So how bad is the problem? Under the proposed FCC rule, “the first adjacent channel [to an on-air TV broadcaster] probably cannot be used by unlicensed wireless devices without causing interference,” said Dr. Yiyan Wu, the CRC’s principal research scientist. “The second and higher adjacent channels may be usable, but the FCC’s proposed emission mask (dated May 2004) needs to be substantially tightened on those channels.”

IT PROPONENTS NOT CONVINCED
Speaking on behalf of the Dell/HP/Intel/Microsoft group, Ed Thomas sympathized with the broadcasters’ fears about interference, but told TVB that “the protections they say are necessary are—in our judgment—vastly exaggerated and go way beyond what TV broadcasters are entitled to under their licenses.”

Not surprisingly, Thomas’ doubts were echoed by Marjorie Dickman, Intel’s senior attorney for government affairs. According to Dickman, what’s really at play here is that “the broadcasters have had near-exclusive access to the spectrum for a very long time, and they would like to keep it that way.”

“What’s happening here is a classic spectrum management battle between the haves and have-nots,” said Dr. Michael Marcus, a 25 year FCC spectrum policy veteran gone private (as director of Marcus Spectrum Solutions) and coauthor of the NAF’s aforementioned white paper. “From the point of view of the haves, there is nothing to be gained by letting more have-nots in,” Marcus explained, “especially when the have-nots might end up competing with the haves.”

As for the veracity of the CRC’s tests, which underlie MSTV’s arguments against the FCC’s proposals? “I am involved in an effort at Kansas University to replicate these tests, and most importantly to quantify them,” Marcus said. “We need to know how much unlicensed power is necessary close to the TV receiver to generate the results cited by the CRC.”

WHAT’S NEXT
With the FCC allowing unlicensed wireless devices into TV’s white spaces, broadcasters’ best hope is to influence the standards that the rule will be based on. These include the all-important DFS detection threshold, which is the minimum signal level that will tell a wireless device to stay off a specific TV channel.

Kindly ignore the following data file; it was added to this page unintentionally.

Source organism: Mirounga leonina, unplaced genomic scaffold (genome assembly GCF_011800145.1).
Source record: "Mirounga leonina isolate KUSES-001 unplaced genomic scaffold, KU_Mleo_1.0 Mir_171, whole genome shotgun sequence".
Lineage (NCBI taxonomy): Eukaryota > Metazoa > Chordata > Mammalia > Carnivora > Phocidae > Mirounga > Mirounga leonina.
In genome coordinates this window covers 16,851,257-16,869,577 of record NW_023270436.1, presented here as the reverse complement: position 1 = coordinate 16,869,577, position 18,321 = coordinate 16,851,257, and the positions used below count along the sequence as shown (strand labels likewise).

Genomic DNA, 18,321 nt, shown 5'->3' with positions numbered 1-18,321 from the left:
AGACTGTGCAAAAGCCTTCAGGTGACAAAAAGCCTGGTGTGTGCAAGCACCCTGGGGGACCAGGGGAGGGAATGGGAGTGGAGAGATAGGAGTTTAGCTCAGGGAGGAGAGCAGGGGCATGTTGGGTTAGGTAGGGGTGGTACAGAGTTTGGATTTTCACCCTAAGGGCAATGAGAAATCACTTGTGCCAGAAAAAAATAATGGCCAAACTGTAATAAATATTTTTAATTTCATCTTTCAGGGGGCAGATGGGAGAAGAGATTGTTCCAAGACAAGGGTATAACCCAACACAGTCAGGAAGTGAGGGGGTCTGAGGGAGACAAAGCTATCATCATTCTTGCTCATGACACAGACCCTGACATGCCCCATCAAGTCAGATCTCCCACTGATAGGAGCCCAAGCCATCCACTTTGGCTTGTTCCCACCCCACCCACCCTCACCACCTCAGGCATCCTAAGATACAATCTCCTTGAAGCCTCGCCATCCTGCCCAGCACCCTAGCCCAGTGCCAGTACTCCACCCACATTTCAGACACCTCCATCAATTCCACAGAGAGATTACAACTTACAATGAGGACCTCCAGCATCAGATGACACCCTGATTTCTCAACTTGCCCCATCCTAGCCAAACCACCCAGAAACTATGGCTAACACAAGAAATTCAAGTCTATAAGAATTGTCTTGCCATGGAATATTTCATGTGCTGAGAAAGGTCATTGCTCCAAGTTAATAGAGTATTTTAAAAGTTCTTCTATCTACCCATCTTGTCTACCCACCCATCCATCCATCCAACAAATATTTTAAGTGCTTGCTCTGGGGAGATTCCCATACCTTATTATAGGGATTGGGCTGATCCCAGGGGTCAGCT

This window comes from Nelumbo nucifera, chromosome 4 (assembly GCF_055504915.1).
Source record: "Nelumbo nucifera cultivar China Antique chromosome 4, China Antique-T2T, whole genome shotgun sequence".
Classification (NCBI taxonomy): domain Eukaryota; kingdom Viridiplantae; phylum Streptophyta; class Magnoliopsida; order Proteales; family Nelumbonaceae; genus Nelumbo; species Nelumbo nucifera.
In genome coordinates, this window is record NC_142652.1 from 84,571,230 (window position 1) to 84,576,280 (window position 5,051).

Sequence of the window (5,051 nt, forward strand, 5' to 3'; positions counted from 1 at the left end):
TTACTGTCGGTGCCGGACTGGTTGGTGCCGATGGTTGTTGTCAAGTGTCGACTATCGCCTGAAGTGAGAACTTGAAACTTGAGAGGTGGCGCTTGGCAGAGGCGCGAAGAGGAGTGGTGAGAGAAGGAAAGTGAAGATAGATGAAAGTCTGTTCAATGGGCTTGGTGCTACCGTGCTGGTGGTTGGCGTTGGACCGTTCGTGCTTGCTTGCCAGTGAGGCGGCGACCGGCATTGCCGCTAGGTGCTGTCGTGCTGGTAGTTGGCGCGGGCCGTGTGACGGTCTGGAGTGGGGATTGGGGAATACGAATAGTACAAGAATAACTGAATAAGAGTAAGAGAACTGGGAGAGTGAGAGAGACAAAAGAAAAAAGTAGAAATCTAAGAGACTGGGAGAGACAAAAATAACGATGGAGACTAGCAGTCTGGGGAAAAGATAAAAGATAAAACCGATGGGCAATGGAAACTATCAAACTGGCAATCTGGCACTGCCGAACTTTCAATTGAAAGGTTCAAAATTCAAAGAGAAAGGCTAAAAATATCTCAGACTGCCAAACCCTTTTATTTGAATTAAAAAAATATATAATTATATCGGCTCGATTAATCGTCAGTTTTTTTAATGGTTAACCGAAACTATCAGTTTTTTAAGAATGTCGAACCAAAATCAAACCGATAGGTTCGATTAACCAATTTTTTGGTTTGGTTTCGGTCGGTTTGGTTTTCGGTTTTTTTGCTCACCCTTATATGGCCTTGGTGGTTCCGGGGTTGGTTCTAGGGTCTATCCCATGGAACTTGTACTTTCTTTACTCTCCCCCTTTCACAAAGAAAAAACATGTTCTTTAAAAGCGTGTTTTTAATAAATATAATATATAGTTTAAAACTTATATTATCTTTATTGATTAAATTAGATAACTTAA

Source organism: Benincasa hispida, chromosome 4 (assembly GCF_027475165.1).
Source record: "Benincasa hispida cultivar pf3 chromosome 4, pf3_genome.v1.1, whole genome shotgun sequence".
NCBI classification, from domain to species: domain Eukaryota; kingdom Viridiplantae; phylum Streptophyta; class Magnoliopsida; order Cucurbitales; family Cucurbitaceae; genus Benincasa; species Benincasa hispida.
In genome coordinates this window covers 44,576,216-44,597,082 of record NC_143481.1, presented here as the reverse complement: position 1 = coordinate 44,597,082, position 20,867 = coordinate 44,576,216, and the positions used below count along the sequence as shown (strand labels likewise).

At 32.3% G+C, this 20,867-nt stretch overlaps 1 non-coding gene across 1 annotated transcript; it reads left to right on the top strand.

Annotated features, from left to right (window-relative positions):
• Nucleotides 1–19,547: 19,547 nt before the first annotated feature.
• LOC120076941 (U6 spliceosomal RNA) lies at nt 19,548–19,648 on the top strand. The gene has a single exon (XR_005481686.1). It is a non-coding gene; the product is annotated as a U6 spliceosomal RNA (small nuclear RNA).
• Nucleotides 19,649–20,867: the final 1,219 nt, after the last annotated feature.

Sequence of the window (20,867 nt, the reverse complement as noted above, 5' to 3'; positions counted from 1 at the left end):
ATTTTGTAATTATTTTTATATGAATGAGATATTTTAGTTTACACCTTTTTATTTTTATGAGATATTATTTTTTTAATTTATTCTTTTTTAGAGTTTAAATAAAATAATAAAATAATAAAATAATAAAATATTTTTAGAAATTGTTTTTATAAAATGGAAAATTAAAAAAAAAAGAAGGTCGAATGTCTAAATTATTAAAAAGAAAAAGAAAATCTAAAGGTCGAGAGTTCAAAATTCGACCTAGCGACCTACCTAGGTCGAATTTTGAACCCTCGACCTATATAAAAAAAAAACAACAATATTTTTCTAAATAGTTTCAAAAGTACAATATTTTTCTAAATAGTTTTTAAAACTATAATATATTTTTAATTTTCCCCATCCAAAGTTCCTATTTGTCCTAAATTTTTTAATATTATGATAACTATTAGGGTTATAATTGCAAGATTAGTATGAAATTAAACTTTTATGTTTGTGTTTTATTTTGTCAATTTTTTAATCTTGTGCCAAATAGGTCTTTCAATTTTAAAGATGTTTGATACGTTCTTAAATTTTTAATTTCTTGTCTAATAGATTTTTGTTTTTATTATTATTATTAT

Not surprisingly, broadcasters want such standards to be very stringent. It’s not just a matter of protecting their own signals, explained North American Broadcasters Association (NABA) secretary general David Baylor: If the noise level is allowed to get too high within the white spaces due to lax regulation, then problems will arise for all users, not just broadcasters. “The usual charge made against us is that ‘you guys are saying no because you don’t want anyone playing in your sandbox,’” Baylor said. “Our concern is that people will end up ‘taking sand out of the sandbox’ so that no one can play.”

“It’s not that we want to stop new technology,” said Dennis Wharton, NAB’s EVP of media relations. “We just don’t want it to interfere with our signals.” As proof of their good intentions, NAB, MSTV and networks such as CBS and Fox have been working closely with the IEEE’s 802.22 Working Group on Wireless Regional Area Networks (www.ieee802.org/22), to develop a standard “for use by license-exempt devices on a non-interfering basis in spectrum that is allocated to the TV Broadcast Service,” according to the Working Group.

Still, even if the 802.22 Working Group does manage to come up with a standard, the FCC is not compelled to adopt it, said Thomas. In fact, it would be a mistake for the FCC to regulate this spectrum using an IEEE standard, he said, rather than developing its own rule to allow for multiple wireless platforms. “With an IEEE standard, it’s like being told that all you can speak is English,” Thomas told TVB. “With an FCC rule, you are allowed to speak English, French, Italian or whatever language that works for you, as long as it doesn’t interfere with anyone else.”

One thing is certain: The clock is ticking. Under FCC rules, broadcasters and all other interested parties have until January 31, 2007 to put in their comments, and until March 2, 2007 to file any reply comments. After that, it’s up to the FCC to finalize the details, before unlicensed wireless devices start using the white spaces sometime shortly after February 18, 2009.

James Careless covers the television industry. He can be reached at jamesc@tjtdesign.com.